How Soon Can You Dye Hair After Using Semi-Permanent Hair Dye?

For safe, DIY color, always follow your product’s instructions.

Photo: Medioimages/Photodisc/Photodisc/Getty Images

Need to cover up a bad dye job pronto? Or maybe you’re just so enamored with DIY home hair color (hey, it’s addictive) that you can’t wait to color it again! Whether you’re salvaging a massacred mane or spicing it up with some new colors, there’s good news where semi-permanent dye is concerned: Because it’s gentle on your tresses, you don’t have to wait very long to use dye again.

Definition

Semi-permanent dye is the gentlest of all types of hair dye. Why? It simply coats your hair shaft with color, rather than stripping it of its current shade and protective oils (permanent dye and bleach are both guilty of this). Some semi-permanent brands contain a conditioner that actually strengthens your hair when you apply it, making this type of dye a popular choice for ladies with bleached or damaged hair.

Time Frame

The time you should wait between dyeing sessions depends largely on the type of dye you use. Semi-permanent dyes that contain little or no peroxide or ammonia are safe to use as often as you’d like. Some people even leave these dyes on overnight to really help the color sink in -- testament to how gentle these dyes truly are. However, to get the purest, prettiest shade out of your new dye job, it may be best to wait to dye again until the original color fades completely. This can be anywhere from a few days to six weeks, depending on the brand of dye you use and how porous or damaged your hair is. Porous, dry or damaged hair holds color longer than virgin hair.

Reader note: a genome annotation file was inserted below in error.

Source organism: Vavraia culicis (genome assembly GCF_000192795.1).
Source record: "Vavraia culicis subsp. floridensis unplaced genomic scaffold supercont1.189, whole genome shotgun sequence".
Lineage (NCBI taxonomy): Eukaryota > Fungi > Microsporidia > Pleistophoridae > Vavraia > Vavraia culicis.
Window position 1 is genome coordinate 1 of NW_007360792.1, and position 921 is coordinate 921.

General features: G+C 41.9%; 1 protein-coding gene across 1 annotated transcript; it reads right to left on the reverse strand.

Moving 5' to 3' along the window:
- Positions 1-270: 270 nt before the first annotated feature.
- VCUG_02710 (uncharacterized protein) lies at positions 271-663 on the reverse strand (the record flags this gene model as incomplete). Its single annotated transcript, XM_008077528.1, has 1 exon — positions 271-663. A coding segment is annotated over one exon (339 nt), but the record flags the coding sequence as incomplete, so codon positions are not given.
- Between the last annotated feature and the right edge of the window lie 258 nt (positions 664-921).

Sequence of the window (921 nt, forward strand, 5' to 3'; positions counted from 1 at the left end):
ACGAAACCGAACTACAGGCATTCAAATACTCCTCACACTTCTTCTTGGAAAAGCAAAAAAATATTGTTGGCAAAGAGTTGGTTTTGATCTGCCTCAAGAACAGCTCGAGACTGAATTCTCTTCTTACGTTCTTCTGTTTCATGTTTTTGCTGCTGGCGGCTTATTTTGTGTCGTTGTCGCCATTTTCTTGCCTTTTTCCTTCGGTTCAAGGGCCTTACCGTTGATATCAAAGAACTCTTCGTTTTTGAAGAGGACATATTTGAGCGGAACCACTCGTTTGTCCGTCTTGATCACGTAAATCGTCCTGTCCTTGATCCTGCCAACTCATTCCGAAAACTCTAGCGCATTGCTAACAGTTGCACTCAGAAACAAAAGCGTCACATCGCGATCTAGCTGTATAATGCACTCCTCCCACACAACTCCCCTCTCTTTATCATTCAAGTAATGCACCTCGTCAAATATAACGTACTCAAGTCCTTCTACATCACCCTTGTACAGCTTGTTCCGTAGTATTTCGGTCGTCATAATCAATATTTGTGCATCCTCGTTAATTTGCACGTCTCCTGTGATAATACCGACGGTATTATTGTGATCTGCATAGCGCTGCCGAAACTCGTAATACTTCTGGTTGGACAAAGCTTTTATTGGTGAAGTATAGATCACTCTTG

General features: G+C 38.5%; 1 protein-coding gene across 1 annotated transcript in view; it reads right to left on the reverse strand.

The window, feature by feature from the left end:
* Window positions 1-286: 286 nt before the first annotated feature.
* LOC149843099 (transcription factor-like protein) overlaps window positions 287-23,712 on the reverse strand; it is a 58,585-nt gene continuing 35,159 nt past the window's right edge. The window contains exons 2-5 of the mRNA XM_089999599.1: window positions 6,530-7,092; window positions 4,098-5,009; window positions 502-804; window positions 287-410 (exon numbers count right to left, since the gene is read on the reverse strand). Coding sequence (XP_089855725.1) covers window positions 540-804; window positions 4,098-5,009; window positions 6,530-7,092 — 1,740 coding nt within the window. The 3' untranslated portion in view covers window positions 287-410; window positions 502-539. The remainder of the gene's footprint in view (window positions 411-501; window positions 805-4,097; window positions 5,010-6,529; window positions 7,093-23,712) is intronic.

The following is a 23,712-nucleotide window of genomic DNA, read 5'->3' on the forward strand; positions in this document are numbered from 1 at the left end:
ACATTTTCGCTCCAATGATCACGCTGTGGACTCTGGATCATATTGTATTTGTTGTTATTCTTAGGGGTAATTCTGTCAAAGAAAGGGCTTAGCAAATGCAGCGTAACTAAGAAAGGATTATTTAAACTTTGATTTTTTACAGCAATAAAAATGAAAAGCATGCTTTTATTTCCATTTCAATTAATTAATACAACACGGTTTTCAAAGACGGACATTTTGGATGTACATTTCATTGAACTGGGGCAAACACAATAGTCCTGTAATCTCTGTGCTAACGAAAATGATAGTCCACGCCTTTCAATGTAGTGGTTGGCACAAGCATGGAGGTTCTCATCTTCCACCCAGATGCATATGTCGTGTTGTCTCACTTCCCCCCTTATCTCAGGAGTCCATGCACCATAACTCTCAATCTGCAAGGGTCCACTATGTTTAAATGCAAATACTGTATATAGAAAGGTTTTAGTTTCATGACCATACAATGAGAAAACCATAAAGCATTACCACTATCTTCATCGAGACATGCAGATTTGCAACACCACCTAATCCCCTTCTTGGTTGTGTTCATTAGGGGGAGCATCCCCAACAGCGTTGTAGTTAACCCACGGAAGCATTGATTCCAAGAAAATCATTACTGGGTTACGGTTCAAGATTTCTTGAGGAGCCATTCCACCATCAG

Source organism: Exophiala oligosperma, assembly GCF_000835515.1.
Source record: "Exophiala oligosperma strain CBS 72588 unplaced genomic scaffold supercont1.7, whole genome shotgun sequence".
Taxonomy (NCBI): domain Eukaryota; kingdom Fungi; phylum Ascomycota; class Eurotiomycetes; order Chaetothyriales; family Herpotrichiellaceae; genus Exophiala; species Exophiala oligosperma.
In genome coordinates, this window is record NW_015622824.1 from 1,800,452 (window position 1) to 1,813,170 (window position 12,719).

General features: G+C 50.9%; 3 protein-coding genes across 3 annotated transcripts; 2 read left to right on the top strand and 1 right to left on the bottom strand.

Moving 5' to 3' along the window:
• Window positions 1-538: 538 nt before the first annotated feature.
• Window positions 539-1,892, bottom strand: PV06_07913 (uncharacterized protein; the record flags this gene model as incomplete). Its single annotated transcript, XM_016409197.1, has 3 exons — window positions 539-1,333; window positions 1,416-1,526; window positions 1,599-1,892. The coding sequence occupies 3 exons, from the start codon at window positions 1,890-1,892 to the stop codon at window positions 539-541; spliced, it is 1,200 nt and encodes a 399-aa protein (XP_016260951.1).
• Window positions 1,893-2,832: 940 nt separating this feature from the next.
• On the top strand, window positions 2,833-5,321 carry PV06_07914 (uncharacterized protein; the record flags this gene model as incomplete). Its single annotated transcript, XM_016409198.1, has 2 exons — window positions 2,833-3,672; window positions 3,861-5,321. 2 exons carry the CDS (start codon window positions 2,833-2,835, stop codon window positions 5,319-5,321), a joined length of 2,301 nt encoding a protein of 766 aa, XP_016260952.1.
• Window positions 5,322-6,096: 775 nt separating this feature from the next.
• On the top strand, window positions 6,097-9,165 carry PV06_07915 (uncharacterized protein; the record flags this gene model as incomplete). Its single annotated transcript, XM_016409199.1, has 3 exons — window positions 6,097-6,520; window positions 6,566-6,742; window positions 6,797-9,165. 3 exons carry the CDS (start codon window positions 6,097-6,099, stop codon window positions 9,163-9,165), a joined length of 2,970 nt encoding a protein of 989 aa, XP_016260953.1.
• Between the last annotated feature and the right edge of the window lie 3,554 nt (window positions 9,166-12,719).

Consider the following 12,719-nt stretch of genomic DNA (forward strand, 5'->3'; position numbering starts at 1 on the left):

Fading Your Color

If you want a fresh palette for your new dye job, you can actually fade old semi-permanent color on your own at home. Rinse your hair in Diet Cola (the ingredients in Diet help to lift color), and then wash your hair multiple times in very warm water with a strong clarifying shampoo. Dish soap or dandruff shampoo may also work to remove color. You may also buy a color stripper product from a beauty supply store to remove unwanted hues, but don’t leave this product on your hair too long or it may cause damage.

Consequences

There are a few consequences to dyeing your hair with semi-permanent dye too frequently. The first is that you might encounter product buildup in your hair, making your mane feel gummy and unnatural. Unfortunately, the only way to fix that is to wash your mane with clarifying shampoo in very warm water -- which also strips it of its gorgeous color. Another consequence of dyeing hair with semi-permanent color too frequently is that you may wind up with dry tresses over time. Even the trace amounts of chemicals in semi-permanent dye can eventually take their toll on your hair, so be careful.

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